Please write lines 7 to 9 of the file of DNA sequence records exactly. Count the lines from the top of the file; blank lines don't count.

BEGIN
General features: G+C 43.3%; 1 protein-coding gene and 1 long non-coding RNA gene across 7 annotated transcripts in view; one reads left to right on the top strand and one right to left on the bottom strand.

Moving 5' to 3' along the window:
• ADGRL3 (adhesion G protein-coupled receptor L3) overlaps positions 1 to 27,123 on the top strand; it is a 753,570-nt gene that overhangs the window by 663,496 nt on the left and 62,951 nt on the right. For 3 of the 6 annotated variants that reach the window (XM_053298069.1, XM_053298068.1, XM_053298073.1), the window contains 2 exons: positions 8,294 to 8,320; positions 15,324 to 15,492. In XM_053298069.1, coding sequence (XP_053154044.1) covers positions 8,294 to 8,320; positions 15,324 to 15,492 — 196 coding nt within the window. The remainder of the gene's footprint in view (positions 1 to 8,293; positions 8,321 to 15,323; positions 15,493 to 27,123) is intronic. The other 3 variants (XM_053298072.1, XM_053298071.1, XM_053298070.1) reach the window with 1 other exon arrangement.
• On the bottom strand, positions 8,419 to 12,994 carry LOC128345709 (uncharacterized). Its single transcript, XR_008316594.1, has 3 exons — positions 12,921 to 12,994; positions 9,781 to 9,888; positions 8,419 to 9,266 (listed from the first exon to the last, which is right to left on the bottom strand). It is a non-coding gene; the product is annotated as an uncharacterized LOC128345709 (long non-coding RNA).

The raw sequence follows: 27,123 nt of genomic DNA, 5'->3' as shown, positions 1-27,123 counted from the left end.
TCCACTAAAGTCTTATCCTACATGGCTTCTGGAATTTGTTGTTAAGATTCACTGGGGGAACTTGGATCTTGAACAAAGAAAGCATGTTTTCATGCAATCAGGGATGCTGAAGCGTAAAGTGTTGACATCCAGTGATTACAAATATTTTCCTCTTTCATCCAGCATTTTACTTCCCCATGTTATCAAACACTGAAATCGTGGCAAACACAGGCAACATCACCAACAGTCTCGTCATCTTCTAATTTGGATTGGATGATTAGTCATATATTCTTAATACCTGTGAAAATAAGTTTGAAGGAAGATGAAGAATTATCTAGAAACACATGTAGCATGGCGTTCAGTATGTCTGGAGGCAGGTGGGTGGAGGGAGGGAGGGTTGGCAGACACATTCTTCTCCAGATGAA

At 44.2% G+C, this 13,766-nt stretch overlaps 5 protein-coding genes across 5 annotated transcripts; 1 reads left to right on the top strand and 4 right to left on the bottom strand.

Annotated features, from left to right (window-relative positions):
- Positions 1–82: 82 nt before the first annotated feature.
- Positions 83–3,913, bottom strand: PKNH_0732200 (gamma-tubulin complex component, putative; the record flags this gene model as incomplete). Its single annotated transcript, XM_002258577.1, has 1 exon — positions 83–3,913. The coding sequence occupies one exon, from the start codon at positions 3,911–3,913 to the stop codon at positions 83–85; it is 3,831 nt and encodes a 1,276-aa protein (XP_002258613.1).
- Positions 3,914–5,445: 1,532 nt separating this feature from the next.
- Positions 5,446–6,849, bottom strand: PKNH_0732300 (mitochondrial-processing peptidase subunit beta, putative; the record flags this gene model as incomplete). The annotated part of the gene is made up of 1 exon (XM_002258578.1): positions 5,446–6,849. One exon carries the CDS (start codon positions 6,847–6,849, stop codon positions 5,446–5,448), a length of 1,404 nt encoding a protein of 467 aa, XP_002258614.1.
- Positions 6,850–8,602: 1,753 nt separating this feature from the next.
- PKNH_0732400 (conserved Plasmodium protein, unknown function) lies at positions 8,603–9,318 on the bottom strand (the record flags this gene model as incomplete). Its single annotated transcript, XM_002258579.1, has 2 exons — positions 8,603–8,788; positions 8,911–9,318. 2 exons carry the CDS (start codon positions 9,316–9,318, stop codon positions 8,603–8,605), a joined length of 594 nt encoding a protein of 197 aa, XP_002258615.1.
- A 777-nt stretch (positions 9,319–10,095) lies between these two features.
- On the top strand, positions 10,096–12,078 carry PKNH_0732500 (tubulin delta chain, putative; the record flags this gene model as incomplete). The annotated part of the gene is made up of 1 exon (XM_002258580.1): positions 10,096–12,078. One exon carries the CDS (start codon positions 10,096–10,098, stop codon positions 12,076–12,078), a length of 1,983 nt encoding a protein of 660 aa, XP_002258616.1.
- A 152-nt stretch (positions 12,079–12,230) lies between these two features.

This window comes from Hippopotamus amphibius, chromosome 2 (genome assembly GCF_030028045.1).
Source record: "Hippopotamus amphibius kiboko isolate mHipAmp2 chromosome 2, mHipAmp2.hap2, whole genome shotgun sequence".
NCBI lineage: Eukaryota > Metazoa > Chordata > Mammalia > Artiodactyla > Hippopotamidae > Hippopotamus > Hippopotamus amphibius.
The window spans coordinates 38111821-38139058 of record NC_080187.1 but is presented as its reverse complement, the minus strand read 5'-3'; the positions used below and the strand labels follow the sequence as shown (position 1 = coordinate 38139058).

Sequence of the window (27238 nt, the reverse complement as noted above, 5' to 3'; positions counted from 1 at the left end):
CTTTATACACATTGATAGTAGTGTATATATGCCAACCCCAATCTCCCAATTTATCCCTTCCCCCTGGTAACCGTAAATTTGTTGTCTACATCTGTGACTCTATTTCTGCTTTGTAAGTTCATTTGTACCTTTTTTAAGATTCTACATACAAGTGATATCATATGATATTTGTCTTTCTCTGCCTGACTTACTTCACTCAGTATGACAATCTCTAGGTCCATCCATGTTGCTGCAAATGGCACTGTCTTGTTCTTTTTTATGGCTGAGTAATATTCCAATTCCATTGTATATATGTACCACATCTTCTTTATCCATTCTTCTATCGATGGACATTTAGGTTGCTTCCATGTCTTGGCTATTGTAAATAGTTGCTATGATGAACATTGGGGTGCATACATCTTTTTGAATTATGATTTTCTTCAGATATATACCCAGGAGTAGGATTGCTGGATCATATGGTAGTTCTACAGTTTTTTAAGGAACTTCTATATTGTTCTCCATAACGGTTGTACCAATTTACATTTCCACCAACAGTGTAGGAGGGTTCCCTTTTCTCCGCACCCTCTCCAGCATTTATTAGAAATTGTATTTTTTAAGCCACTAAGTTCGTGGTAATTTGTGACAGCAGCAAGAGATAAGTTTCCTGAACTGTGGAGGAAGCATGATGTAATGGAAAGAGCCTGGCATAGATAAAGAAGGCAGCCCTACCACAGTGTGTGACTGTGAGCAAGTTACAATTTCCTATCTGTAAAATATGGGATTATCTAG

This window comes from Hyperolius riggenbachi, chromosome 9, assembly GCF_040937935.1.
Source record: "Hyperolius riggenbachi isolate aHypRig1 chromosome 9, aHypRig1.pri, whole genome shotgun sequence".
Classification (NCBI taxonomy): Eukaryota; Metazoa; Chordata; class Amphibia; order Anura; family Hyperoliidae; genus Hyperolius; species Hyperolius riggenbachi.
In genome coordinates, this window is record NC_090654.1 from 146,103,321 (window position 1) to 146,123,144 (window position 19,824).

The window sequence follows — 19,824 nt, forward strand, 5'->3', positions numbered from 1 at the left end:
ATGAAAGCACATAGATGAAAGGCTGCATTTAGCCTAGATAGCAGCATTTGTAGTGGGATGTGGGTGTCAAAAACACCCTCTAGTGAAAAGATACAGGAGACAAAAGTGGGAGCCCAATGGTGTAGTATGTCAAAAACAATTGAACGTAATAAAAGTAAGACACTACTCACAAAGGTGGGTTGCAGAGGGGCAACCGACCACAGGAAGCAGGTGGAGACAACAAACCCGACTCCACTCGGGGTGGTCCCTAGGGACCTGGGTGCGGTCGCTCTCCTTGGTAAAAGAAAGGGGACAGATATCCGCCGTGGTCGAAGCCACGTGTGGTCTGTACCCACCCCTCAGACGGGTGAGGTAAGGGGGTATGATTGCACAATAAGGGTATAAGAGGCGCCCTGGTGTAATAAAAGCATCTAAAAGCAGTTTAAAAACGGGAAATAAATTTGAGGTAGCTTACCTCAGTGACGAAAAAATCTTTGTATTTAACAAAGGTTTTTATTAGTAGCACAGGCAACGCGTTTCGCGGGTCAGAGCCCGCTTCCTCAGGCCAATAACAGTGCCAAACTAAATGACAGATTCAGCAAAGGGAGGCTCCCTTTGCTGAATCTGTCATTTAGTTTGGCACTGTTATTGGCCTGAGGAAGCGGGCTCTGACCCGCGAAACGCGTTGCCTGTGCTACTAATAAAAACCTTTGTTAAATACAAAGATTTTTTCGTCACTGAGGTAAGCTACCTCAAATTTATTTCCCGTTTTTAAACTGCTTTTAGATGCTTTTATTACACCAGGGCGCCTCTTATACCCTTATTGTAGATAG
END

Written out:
At 44.2% G+C, this 13,766-nt stretch overlaps 5 protein-coding genes across 5 annotated transcripts; 1 reads left to right on the top strand and 4 right to left on the bottom strand.

Annotated features, from left to right (window-relative positions):
- Positions 1–82: 82 nt before the first annotated feature.